The FinTech Tipping Point


The relationship between FinTech firms and incumbent financial institutions appears to be entering the next phase of their evolution. The first two items in this week’s newsletter explore how FinTech has transformed finance and provide a context for strategic partnerships that can produce results.

Traders in cryptoassets are working to make a similar leap, even though the U.S. Securities and Exchange Commission (SEC) denied a request from an exchange operator to list a bitcoin ETF. That would have brought cryptoasset trading to a mass investor pool. It will happen eventually. On to the links:

How has FinTech transformed finance?

“The tipping point in finance has happened,” says Huy Nguyen Trieu, CEO of The Disruptive Group, London. “From the startups that have gone through unbundling and rebundling, from the large tech companies which are very heavily leveraging technology to get into finance, but also, and most importantly, from some of the very large banks that have started their journey and are reaping the benefits.” This is apparent in three FinTech trends, he says:

  1. Hyperscalability, where a technology firm like Ant Financial gains customers at a vastly faster rate than the large incumbent financial institutions gained their customer base.
  2. Unbundling and rebundling, where hundreds of startups focused on a single traditional financial service are now are offering an increasing number, much like the banks they unbundled.
  3. Traditional financial institutions get it, where some banks are on the way to creating innovative financial services on their own or by collaborating with FinTech firms.

How banks and credit unions should select FinTech partners

Ron Shevlin, director of research at Cornerstone Advisors, has been on a campaign to make sure financial institutions know what it really takes to build profitable partnerships with FinTech firms. Very few banks have the experience to create a partnership in which all parties share in the risk and rewards of product or service delivery. If you want to go any farther, he writes, answer these questions:

  • How do we make sense of what’s out there?
  • How do we figure out who we should be seeking out?

Shevlin suggests a framework for financial institutions that want to develop real answers to those questions. “The Innovation Mechanisms of Fintech Startups” lists the primary clusters of FinTech services available to institutions and a description of the ways that FinTech firms create value.

Both are necessary to create a FinTech partnership strategy. As Shevlin puts it, “The problem with all these efforts to find FinTech partners is that it puts the partnership horse before the strategy cart.” Whether this will lead to a golden age in FinTech partnerships that can serve as the future of banking remains to be seen, but without a strategic purpose, a partnership will be in name only.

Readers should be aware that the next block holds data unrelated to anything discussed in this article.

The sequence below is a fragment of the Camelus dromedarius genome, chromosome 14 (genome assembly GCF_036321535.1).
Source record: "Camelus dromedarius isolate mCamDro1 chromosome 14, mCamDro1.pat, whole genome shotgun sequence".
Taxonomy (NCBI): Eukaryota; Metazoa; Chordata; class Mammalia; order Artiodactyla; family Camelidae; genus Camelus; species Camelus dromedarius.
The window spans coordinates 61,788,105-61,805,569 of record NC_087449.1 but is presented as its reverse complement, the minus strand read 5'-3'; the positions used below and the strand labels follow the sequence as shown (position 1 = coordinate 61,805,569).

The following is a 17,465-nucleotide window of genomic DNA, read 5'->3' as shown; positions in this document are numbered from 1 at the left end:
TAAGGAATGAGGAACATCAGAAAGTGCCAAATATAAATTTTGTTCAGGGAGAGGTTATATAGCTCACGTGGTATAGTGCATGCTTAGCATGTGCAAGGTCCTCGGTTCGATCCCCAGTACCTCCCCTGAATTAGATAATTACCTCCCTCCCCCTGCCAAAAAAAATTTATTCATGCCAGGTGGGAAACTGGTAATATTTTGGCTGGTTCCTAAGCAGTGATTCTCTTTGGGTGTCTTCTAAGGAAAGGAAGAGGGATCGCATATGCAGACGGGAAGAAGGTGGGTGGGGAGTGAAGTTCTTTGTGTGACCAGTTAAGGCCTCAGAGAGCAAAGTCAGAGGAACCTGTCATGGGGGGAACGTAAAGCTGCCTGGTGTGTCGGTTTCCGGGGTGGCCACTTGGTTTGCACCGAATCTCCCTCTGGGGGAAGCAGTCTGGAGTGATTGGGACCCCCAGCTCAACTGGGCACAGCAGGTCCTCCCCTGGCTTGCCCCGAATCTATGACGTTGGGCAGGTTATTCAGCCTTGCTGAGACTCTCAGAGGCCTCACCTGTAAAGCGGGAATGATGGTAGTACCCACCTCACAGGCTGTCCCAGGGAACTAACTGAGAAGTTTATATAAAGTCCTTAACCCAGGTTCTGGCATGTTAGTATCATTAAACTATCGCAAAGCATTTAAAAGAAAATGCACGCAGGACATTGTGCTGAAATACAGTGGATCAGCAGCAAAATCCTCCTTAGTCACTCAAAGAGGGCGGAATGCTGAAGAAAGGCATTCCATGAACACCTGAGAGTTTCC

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Commodity investors eye a new category: cryptocurrencies

Crain’s Chicago Business gives an update on cryptoasset trading in Chicago, with a focus in this article on commodity traders. “Chicago investors are more comfortable with this idea of investing outside of traditional markets in stocks and bonds,” says Lamont Black, a DePaul University finance professor. “Many people would say cryptos are part of that alternative asset investment class.”

Fixing the internet

The internet and its technologies are so closely tied to the future of money and finance that two reports on the state of the internet today seem relevant. In its August issue, Vanity Fair published a feature on Tim Berners-Lee, the inventor of the web protocols that brought the internet to widespread consumer and commercial use. “Berners-Lee has seen his creation debased by everything from fake news to mass surveillance,” Katrina Brooker reports. He isn’t happy, either, but he’s determined to fix it. “For people who want to make sure the web serves humanity, we have to concern ourselves with what people are building on top of it,” he says.

Picking up on some of the same themes, The Economist on June 30 published a special section on how to fix what has gone wrong with the internet. “The internet was meant to make the world a less centralized place, but the opposite has happened,” Ludwig Siegele writes. Together, the pieces give a good history of one of the primary technological drivers of the digital information age.